If you suspect your pipes are the problem, apply the following steps:

  1. Check both your hot and cold water: If both are discolored, it’s likely your pipes. This helps you rule out other causes, like a corroding water heater.
  2. Call a plumber: Have a professional inspect your pipes. They can confirm if galvanized pipes are causing the issue.
  3. Replace old pipes: The best long-term solution is to replace galvanized pipes with more durable materials, like PVC or copper.

Replacing your old pipes can be a big job, but it’s worth it for clean water. Modern materials resist corrosion and will keep your water clean for years to come.

4. Water Supply Contamination

Brown water flowing from a faucet

Your water heater and piping system aren’t always the reason for brown hot water—the problem might be contamination in your water supply. Although the Safe Drinking Water Act sets the standards for tap water quality, contaminated water is still a problem in many cities.

Contaminants can enter the water supply for various reasons, including broken water mains, construction, or local water treatment issues.

If you suspect water supply contamination, follow these steps:

  1. Identify the signs: Besides brown water, look for other signs of contamination like cloudy water, yellow water, a chlorine smell, or a metallic taste.
  2. Contact your water provider: Report the issue to your local water utility. They can provide information on any known problems and let you know what steps are being taken to resolve them.
  3. Use a water filter: In the meantime, use a water filter certified to remove contaminants. This can provide an extra layer of protection for drinking and cooking water.

Stay informed about your local water quality. Regularly check for updates from your water provider and consider annual water testing, especially if you use well water.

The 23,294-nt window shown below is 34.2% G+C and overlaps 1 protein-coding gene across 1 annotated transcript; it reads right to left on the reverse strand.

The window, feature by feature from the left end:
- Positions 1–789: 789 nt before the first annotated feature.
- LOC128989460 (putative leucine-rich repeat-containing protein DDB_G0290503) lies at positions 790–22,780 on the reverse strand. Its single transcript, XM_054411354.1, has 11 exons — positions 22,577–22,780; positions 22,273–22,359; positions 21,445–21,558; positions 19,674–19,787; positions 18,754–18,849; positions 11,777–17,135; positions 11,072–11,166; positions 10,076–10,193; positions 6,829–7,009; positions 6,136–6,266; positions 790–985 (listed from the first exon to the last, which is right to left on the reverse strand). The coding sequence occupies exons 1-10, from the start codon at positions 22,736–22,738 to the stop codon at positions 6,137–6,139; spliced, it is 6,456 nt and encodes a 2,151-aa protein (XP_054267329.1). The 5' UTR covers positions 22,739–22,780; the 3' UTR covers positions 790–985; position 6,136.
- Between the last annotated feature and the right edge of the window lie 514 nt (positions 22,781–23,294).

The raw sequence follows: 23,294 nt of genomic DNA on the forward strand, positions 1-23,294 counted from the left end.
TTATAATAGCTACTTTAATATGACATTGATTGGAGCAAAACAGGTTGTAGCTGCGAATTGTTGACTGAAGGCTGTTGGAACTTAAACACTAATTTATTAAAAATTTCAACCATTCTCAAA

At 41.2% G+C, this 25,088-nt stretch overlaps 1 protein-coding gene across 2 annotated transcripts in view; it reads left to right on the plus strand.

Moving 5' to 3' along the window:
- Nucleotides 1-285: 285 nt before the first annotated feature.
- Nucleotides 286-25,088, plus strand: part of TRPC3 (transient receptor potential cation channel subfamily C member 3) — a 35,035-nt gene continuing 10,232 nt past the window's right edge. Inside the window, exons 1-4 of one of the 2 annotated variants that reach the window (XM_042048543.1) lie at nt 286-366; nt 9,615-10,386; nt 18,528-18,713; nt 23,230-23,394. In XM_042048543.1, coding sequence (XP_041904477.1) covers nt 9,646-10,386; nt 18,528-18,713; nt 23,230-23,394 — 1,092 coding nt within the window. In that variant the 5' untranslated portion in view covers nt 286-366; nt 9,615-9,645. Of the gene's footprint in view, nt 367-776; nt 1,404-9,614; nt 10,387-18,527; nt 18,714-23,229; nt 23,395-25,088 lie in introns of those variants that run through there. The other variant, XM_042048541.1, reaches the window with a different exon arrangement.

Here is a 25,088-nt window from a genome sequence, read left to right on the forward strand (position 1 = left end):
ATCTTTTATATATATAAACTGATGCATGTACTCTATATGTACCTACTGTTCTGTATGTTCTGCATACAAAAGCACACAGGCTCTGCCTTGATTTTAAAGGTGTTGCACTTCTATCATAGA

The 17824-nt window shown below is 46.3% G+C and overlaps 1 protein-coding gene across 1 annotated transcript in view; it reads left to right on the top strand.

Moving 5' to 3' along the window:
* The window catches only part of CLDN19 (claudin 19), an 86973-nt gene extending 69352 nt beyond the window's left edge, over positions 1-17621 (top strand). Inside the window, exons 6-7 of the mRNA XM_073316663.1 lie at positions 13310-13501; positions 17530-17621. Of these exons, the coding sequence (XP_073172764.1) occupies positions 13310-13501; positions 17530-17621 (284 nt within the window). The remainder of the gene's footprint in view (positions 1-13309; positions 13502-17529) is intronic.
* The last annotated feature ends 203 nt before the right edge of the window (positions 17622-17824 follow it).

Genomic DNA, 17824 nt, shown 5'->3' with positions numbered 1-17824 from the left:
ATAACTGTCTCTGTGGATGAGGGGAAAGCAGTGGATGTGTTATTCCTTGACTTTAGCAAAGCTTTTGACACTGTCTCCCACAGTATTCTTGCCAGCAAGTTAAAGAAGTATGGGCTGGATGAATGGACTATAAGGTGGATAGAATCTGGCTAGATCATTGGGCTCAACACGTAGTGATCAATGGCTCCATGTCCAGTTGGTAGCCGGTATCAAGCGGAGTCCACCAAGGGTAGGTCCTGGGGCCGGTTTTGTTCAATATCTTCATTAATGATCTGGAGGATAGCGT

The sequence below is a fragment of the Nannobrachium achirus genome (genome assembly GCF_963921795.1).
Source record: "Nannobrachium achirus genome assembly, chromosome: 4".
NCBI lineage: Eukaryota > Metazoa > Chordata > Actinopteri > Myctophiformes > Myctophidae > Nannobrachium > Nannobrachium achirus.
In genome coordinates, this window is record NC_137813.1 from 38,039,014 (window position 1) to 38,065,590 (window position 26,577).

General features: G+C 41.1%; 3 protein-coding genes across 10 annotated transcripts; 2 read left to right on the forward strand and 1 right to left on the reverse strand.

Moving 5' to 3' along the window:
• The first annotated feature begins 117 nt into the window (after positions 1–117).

How Concerned Should You Be?

Usually, brown hot water takes care of itself. When this isn’t the case, you should investigate the root cause. Clean water is a must for many aspects of our daily lives: cooking, cleaning, bathing, drinking, and washing hands.

In rural areas where the water is supplied by a well, brown well water poses an even bigger problem as there might be more to it than rusty heater or water supply contamination.

Frequently Asked Questions

Is brown hot water safe to drink?

No, brown hot water isn’t safe to drink. Never consume it. Even if the reason is as simple as excess iron or calcium carbonate, they’re still quite dangerous, and the after-effects aren’t worth the risk. Always avoid drinking discolored water and investigate the cause.

Is brown hot water safe for bathing?

Though unappealing, brown hot water may be less harmful to bathe and shower in. Do note that high levels of iron or sediments in water can cause skin irritation or rashes, especially if you have sensitive skin, so it’s still best to resolve the issue quickly.

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Scott Winfield
Scott Winfield
My name is Scott Winfield and researching and writing about water filters and other strategies to purify water has become my full time passion in recent years. I'm glad that you found our site and you can look forward to authoritative and well researched content here to help you get the best in water.
  1. Had brown water coming from my hot water heater that was only 23 months old. Replaced the anode rod, it was severely pitted. .

    Water came back brown again .

    Replaced the hot water heater and now within two days i have brown water again and this only happens on the hot water side.

    This house is 9 years old and it has all new pex lines

  2. It’s essential to be aware of water quality and the factors that can affect it. This article provides valuable information for homeowners and tenants to address and prevent such problems. Keep up the good work in educating the public about water safety!